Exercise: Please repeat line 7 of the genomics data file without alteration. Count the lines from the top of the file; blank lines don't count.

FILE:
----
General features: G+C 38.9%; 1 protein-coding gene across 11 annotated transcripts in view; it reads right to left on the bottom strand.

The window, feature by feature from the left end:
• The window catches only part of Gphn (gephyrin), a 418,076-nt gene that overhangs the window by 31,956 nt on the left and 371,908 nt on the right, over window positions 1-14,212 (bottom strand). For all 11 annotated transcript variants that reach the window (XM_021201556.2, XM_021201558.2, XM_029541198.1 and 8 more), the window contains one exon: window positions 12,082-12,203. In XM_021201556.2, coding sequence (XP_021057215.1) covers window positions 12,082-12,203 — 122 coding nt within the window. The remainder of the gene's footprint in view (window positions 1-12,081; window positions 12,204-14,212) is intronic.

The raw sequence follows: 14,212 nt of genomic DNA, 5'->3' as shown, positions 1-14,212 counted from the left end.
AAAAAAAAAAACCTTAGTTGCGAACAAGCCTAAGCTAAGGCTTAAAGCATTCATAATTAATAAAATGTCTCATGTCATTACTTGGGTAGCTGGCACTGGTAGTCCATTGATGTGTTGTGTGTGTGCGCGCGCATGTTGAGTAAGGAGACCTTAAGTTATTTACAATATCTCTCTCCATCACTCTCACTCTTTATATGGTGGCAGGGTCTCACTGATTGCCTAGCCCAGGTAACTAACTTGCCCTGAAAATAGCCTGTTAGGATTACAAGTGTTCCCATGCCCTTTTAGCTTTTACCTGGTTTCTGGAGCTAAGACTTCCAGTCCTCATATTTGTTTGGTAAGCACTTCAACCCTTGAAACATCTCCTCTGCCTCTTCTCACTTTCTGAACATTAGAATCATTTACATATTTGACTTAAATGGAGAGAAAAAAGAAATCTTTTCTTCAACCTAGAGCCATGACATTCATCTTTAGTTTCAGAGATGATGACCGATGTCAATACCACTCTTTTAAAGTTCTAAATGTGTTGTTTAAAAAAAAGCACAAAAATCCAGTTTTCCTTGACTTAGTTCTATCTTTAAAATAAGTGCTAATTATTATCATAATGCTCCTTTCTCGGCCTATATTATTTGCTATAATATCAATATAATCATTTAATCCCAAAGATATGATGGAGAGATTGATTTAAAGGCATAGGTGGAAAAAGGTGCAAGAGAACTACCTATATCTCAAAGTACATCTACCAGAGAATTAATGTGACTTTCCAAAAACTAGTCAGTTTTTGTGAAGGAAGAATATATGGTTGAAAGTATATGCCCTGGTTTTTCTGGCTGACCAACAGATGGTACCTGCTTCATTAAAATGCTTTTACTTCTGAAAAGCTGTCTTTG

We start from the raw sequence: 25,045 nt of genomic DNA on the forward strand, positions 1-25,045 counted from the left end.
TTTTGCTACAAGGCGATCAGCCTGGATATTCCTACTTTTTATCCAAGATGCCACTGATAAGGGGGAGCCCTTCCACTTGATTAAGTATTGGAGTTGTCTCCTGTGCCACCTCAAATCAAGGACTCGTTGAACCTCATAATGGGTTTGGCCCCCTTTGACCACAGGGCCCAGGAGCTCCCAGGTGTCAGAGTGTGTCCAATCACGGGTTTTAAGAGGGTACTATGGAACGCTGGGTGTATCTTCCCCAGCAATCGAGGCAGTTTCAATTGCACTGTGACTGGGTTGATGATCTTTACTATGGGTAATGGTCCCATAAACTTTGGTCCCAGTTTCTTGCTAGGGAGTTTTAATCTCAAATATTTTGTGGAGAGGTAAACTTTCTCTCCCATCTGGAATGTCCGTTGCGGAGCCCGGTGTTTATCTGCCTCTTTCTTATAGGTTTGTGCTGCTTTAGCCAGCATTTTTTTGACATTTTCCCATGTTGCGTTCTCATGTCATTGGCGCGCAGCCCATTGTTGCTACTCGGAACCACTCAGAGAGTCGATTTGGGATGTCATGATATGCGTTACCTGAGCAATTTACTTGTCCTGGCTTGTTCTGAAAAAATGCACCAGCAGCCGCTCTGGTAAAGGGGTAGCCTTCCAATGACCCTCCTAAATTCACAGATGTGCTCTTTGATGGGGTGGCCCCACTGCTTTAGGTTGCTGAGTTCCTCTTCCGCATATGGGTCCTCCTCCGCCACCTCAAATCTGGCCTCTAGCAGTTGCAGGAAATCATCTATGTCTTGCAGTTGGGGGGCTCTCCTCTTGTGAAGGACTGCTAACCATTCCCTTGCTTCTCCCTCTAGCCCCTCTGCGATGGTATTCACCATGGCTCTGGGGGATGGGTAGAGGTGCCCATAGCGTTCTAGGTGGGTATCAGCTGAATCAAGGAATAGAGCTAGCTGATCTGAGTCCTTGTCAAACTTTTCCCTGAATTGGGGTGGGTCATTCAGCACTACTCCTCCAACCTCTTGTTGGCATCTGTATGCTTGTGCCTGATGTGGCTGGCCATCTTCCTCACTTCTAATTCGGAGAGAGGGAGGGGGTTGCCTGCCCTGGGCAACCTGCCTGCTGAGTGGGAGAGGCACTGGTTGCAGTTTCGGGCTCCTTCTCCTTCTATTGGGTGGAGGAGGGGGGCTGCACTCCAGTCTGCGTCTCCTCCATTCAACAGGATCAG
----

TTTTGCTACAAGGCGATCAGCCTGGATATTCCTACTTTTTATCCAAGATGCCACTGATAAGGGGGAGCCCTTCCACTTGATTAAGTATTGGAGTTGTCTCCTGTGCCACCTCAAATCAAGGACTCGTTGAACCTCATAATGGGTTTGGCCCCCTTTGACCACAGGGCCCAGGAGCTCCCAGGTGTCAGAGTGTGTCCAATCACGGGTTTTAAGAGGGTACTATGGAACGCTGGGTGTATCTTCCCCAGCAATCGAGGCAGTTTCAATTGCACTGTGACTGGGTTGATGATCTTTACTATGGGTAATGGTCCCATAAACTTTGGTCCCAGTTTCTTGCTAGGGAGTTTTAATCTCAAATATTTTGTGGAGAGGTAAACTTTCTCTCCCATCTGGAATGTCCGTTGCGGAGCCCGGTGTTTATCTGCCTCTTTCTTATAGGTTTGTGCTGCTTTAGCCAGCATTTTTTTGACATTTTCCCATGTTGCGTTCTCATGTCATTGGCGCGCAGCCCATTGTTGCTACTCGGAACCACTCAGAGAGTCGATTTGGGATGTCATGATATGCGTTACCTGAGCAATTTACTTGTCCTGGCTTGTTCTGAAAAAATGCACCAGCAGCCGCTCTGGTAAAGGGGTAGCCTTCCAATGACCCTCCTAAATTCACAGATGTGCTCTTTGATGGGGTGGCCCCACTGCTTTAGGTTGCTGAGTTCCTCTTCCGCATATGGGTCCTCCTCCGCCACCTCAAATCTGGCCTCTAGCAGTTGCAGGAAATCATCTATGTCTTGCAGTTGGGGGGCTCTCCTCTTGTGAAGGACTGCTAACCATTCCCTTGCTTCTCCCTCTAGCCCCTCTGCGATGGTATTCACCATGGCTCTGGGGGATGGGTAGAGGTGCCCATAGCGTTCTAGGTGGGTATCAGCTGAATCAAGGAATAGAGCTAGCTGATCTGAGTCCTTGTCAAACTTTTCCCTGAATTGGGGTGGGTCATTCAGCACTACTCCTCCAACCTCTTGTTGGCATCTGTATGCTTGTGCCTGATGTGGCTGGCCATCTTCCTCACTTCTAATTCGGAGAGAGGGAGGGGGTTGCCTGCCCTGGGCAACCTGCCTGCTGAGTGGGAGAGGCACTGGTTGCAGTTTCGGGCTCCTTCTCCTTCTATTGGGTGGAGGAGGGGGGCTGCACTCCAGTCTGCGTCTCCTCCATTCAACAGGATCAG